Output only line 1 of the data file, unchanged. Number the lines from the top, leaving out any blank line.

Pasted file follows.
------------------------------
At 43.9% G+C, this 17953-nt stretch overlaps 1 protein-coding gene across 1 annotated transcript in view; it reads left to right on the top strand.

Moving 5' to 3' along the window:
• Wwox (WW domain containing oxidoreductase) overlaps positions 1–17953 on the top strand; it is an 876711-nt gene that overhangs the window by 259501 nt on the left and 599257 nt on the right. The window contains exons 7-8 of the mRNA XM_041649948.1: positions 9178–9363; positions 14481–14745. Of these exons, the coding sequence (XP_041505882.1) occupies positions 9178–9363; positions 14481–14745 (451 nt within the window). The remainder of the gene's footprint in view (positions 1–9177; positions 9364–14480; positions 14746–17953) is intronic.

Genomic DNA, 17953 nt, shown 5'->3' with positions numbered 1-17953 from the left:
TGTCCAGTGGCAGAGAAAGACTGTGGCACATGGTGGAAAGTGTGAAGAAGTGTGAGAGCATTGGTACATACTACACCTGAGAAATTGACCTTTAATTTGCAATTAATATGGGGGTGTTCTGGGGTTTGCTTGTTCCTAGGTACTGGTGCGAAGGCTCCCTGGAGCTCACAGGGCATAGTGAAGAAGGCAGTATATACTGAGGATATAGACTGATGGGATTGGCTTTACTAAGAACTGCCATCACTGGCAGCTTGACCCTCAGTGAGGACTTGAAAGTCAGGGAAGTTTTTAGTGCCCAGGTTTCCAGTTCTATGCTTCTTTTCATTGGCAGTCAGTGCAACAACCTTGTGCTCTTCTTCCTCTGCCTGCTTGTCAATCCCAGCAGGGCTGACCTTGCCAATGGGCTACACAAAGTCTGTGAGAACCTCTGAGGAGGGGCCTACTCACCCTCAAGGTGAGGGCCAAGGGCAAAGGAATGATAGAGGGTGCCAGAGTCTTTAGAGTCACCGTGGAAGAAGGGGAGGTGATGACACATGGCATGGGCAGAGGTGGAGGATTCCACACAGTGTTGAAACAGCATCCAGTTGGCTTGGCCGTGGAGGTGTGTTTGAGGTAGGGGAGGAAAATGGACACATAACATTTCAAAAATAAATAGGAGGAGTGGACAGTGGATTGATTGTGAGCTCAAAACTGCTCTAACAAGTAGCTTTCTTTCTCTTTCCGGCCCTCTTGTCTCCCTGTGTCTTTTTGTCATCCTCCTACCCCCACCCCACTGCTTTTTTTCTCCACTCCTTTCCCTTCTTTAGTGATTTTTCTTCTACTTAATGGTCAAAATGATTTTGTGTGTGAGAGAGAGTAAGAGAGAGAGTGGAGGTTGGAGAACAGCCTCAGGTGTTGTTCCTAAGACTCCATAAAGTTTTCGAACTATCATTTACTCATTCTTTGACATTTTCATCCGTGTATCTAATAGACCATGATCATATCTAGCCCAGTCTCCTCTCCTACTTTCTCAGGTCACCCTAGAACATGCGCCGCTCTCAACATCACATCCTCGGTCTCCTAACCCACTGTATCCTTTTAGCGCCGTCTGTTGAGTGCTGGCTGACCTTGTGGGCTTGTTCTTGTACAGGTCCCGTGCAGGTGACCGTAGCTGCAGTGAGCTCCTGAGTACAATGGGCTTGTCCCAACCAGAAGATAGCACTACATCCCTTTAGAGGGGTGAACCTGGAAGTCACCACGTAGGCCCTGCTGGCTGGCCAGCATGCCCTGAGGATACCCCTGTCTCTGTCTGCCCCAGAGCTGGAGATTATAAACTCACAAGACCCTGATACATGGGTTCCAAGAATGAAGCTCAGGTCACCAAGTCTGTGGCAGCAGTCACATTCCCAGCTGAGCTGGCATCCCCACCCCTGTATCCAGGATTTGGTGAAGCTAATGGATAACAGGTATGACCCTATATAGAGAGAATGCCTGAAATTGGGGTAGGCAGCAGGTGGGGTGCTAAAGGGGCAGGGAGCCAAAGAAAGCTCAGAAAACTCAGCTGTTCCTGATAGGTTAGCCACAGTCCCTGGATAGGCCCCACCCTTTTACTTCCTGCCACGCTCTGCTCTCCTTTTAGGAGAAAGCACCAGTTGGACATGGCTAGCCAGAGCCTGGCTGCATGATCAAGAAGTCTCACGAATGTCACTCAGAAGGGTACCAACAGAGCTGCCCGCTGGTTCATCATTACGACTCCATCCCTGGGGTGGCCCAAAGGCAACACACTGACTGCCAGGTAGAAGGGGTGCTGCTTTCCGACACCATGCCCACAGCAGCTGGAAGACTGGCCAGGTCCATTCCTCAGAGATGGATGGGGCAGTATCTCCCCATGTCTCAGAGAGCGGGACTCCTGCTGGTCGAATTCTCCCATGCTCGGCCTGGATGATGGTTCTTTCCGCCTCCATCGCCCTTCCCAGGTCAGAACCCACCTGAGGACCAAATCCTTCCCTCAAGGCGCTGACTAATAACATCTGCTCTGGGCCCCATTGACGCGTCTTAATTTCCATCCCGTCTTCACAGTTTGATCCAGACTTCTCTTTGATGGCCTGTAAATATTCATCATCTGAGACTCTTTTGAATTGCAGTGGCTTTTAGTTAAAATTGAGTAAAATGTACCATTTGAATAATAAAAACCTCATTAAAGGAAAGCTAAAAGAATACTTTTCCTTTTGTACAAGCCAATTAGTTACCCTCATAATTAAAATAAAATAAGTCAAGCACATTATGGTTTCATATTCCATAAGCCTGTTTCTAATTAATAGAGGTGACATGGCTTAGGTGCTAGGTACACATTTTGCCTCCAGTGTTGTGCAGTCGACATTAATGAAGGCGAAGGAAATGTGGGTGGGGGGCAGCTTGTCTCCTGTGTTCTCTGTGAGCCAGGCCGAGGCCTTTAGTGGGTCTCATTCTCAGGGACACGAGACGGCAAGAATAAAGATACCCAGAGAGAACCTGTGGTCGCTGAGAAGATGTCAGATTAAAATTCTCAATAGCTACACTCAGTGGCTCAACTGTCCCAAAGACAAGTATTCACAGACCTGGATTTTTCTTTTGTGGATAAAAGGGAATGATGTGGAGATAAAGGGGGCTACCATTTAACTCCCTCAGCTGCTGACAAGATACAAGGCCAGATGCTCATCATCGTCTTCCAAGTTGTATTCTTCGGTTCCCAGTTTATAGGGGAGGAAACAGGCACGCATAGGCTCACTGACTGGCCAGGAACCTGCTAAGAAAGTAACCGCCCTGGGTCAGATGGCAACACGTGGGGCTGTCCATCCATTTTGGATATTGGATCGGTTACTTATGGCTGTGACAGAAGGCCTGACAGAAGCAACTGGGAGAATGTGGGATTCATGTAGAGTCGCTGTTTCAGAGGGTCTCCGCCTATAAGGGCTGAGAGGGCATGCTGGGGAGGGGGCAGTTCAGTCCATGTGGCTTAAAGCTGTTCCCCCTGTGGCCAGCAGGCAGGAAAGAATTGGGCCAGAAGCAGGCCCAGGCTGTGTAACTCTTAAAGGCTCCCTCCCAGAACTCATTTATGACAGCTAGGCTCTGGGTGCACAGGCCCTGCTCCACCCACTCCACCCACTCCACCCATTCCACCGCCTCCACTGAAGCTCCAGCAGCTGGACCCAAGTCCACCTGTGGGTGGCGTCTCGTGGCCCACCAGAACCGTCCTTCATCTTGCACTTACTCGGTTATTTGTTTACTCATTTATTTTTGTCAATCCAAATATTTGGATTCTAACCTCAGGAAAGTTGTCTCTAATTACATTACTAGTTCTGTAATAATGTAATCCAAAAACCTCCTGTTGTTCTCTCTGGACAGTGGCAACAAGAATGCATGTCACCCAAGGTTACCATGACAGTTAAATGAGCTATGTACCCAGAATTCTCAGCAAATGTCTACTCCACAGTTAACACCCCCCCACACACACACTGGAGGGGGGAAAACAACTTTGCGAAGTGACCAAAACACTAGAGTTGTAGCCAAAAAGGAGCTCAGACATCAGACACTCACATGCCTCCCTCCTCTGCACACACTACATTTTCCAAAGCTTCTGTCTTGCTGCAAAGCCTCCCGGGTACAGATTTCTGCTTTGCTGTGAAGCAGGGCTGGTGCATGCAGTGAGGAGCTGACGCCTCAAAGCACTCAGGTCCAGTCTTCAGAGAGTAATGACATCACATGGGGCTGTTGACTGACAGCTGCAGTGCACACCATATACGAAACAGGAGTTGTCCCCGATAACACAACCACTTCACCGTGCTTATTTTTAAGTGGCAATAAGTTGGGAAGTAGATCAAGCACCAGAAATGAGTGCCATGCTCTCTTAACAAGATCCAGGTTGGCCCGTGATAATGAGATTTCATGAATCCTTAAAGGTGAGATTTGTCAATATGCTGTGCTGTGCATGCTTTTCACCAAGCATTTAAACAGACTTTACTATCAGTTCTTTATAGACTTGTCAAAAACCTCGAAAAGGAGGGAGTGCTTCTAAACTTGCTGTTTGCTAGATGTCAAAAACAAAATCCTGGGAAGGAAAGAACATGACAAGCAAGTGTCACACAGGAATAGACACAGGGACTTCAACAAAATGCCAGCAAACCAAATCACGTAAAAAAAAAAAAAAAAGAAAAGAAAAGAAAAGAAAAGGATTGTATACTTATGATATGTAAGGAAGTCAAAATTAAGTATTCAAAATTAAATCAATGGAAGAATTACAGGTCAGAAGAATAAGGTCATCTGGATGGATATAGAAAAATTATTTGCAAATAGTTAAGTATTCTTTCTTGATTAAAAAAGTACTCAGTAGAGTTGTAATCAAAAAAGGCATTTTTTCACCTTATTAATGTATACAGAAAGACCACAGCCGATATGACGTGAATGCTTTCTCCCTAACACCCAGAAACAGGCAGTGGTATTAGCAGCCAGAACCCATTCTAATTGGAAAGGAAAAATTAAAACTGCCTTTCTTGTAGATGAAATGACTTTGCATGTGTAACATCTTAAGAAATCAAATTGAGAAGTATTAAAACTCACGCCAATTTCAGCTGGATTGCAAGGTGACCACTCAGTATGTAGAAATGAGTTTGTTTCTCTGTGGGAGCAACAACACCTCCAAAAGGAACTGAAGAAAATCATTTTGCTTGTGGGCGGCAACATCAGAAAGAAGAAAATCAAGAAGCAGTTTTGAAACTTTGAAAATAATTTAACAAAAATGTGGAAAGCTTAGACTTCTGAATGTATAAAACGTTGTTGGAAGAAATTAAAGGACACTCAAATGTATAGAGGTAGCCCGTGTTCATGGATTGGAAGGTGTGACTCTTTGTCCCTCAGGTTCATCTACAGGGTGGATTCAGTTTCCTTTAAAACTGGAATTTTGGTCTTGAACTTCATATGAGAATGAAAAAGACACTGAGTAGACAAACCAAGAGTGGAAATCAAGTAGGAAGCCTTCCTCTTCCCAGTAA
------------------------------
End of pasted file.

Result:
At 43.9% G+C, this 17953-nt stretch overlaps 1 protein-coding gene across 1 annotated transcript in view; it reads left to right on the top strand.